- Maybe he knew personally of God’s ability to do the impossible in his life.
- Bottom line: Daniel had faith and knew how to use it.
He had lost everything of his life in Jerusalem: his culture, his home, his family, his religion, but he didn’t lose his faith.
We may lose everything in our life, but we can never lose our ability to trust God. We may not want to trust Him, or may have forgotten how to trust Him, or may even refuse to trust Him, but we cannot lose the ability to trust Him. It stays right there, in the corner of our heart, waiting to be used or expressed.
You may have grown up like me, never questioning what God can do. We’ve read the stories and are confident God is all-powerful and limitless. But probably have a hard time connecting that God we believe in to our troubles. We may even ask: Do I have the right to expect God to step into my situation and do something miraculous? Why would He do that for me? Who am I that the God of the universe would care for me? But guess what:
Isa 64:3 When You did awesome things which we did not expect, You came down, the mountains quaked at Your presence. For from days of old they have not heard or perceived by ear, nor has the eye seen a God besides You, Who acts in behalf of the one who waits for Him.
How often did the people see some visual expression of God’s power? Not often. But enough to build a strong faith that God has that power and can wield that power whenever and wherever He chooses. That’s why we need to read our Bible: 1Cor 10:11 Now these things happened to them as an example, and they were written for our instruction, upon whom the ends of the ages have come.
Once we’re convinced God is enough, we know there is no situation He cannot respond to. The Bible tells us that!
Daniel spoke with the assurance of Gabriel, who told Mary, Nothing is impossible with God. And, then, he stepped into an impossible situation that only God could handle.
Dan 2:17-18 Then Daniel went to his house and informed his friends, Hananiah, Mishael and Azariah, about the matter, so that they might request compassion from the God of heaven concerning this mystery, so that Daniel and his friends would not be destroyed with the rest of the wise men of Babylon.
What was his first step: prayer. After Daniel set the goal to declare the interpretation of the dream, he prayed. Prayer was the connection to the One who understood the mystery of what was going on and had the ability to answer. He was the only One in whom Nothing is Impossible.
When we’re asked to do the impossible, we have to start with Him. We never start with us to see what we can do. Our ability is inability in situations like this. When what we face requires the Almightiness of God, prayer is the only thing we can do.
But realize, Daniel didn’t just throw up a prayer, considering it the proper thing to do. This was his practice. We don’t wait until we face impossible situations to wake up a dormant prayer life. We start now, in the quietness of the moments before the storm, to practice resting in God’s ability.
Farmer hiring the worker who could sleep when the storm comes. If you’ve already done the work, there’s nothing to worry about when the storm comes.
In his prayer, Daniel requested compassion. Reaching out to the heart of God for the benefit of His love. Compassion is love with a purpose. It is directed love, love aimed toward someone or something that we can actually help resolve their conflict. This is far beyond feeling love or sympathy or even empathy. We rarely love with compassion love because we’re limited from doing what needs to be done.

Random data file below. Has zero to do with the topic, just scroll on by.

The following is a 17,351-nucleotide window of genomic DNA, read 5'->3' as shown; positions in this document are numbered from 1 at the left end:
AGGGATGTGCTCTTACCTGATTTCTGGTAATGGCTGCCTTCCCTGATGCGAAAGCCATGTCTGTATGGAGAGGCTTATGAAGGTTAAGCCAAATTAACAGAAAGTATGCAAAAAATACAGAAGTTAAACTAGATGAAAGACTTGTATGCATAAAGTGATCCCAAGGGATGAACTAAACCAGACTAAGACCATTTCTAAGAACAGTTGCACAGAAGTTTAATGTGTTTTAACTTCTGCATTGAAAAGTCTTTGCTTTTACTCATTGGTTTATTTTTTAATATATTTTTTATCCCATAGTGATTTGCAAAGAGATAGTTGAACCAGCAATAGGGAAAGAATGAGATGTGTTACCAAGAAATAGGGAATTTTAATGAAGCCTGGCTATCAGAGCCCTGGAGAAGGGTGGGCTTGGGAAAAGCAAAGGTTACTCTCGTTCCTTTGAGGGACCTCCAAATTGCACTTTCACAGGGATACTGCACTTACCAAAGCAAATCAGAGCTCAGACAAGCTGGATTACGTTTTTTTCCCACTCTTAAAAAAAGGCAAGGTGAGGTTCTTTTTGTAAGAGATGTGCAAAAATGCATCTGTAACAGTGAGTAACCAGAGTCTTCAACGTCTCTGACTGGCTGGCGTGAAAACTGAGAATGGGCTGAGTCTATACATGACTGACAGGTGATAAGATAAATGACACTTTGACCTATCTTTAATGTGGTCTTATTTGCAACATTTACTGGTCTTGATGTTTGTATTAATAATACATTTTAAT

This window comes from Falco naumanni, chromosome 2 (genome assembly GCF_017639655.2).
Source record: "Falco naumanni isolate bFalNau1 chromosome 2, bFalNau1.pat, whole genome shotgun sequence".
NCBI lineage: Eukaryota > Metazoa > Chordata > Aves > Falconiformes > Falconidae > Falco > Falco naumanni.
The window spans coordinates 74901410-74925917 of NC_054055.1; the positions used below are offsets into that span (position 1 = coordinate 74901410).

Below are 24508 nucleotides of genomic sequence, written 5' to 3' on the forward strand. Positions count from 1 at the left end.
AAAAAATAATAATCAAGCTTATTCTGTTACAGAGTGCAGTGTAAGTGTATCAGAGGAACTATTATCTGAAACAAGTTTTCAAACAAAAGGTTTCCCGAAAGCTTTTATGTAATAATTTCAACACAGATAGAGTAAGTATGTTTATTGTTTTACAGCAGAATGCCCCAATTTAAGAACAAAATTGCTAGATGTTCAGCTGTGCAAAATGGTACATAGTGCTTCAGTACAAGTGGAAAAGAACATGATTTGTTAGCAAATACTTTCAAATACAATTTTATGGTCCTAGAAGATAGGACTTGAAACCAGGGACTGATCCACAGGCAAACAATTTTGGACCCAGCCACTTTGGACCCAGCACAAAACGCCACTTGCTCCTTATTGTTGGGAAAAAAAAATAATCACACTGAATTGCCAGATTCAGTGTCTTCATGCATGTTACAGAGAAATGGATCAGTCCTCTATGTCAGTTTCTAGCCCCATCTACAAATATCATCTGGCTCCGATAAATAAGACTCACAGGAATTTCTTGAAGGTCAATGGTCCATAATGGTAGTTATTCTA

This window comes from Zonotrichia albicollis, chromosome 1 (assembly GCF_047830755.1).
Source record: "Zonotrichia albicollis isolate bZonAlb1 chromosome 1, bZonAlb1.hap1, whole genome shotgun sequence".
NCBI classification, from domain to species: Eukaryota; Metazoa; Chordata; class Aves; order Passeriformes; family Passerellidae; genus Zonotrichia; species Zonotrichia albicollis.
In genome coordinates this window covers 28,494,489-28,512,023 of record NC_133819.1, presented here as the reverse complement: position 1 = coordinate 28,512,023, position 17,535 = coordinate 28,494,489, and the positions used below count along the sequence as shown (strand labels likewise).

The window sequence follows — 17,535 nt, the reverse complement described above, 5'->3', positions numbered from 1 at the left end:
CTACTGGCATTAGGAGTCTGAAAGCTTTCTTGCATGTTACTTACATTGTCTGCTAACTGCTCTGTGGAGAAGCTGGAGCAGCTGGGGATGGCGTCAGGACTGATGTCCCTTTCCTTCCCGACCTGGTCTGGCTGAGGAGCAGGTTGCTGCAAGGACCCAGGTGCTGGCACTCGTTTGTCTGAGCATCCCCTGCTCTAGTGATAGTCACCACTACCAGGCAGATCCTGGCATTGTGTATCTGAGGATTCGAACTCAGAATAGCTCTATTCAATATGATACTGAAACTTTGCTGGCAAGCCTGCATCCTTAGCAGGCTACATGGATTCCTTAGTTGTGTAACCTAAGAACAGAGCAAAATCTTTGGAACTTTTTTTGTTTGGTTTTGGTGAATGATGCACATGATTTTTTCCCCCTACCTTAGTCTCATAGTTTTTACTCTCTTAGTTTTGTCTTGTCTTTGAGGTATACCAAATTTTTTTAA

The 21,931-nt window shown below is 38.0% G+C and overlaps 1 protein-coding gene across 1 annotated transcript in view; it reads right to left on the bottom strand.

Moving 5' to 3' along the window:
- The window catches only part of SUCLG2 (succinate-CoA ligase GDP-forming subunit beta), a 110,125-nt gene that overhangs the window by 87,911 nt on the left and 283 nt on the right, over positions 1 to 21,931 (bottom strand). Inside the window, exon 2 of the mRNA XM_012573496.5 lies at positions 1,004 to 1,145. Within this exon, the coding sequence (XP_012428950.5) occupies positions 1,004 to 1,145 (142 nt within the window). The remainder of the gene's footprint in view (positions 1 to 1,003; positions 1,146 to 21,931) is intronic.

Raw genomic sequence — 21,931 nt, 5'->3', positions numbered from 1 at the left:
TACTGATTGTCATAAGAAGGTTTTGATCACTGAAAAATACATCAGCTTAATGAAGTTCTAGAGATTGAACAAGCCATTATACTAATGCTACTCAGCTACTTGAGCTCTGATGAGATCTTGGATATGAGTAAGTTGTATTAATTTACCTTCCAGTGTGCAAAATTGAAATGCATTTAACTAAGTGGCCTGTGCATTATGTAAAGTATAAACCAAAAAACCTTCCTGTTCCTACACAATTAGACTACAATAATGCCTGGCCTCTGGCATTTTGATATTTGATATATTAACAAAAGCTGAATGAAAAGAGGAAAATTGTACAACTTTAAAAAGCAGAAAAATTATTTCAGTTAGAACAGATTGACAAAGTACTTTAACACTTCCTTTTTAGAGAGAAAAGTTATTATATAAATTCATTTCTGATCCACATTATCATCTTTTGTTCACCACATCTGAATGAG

- Someone has lost a loved one. We love them though we cannot remove their grief.
- Someone is sick. We love them though we cannot heal their illness.
- Someone is heartbroken. We love them though we cannot fix their broken heart.
Daniel was requesting God’s compassion because it came with God’s intention of doing something in his behalf. God, I rest in your compassion because it never fails.
Ps 77:9-10 Has God forgotten to be gracious, or has He in anger withdrawn His compassion? Then I said, "It is my grief, that the right hand of the Most High has changed."
I may doubt everything else in my life, but I can never doubt God’s loving purpose over me.
So, in extreme confidence, Daniel goes to bed. No answer yet. Only the threat that tomorrow he and the others will die with no interpretation. How can he go to sleep at a time like this? He gave the problem to the Lord.
If I am anxious, worried or fearful, I am not trusting. When I trust, I can sleep when the storm is coming.
Dan 2:19-23 Then the mystery was revealed to Daniel in a night vision. Then Daniel blessed the God of heaven; Daniel said, "Let the name of God be blessed forever and ever, for wisdom and power belong to Him. It is He who changes the times and the epochs; He removes kings and establishes kings; He gives wisdom to wise men and knowledge to men of understanding. It is He who reveals the profound and hidden things; He knows what is in the darkness, and the light dwells with Him. To You, O God of my fathers, I give thanks and praise, For You have given me wisdom and power; even now You have made known to me what we requested of You, for You have made known to us the king's matter."
The answer is given but the crisis isn’t over. What if God answers us and the crisis doesn’t stop? What if we believe what God has said but the threat still remains? We act according to the answer God gave us, not according to what we see or don’t see.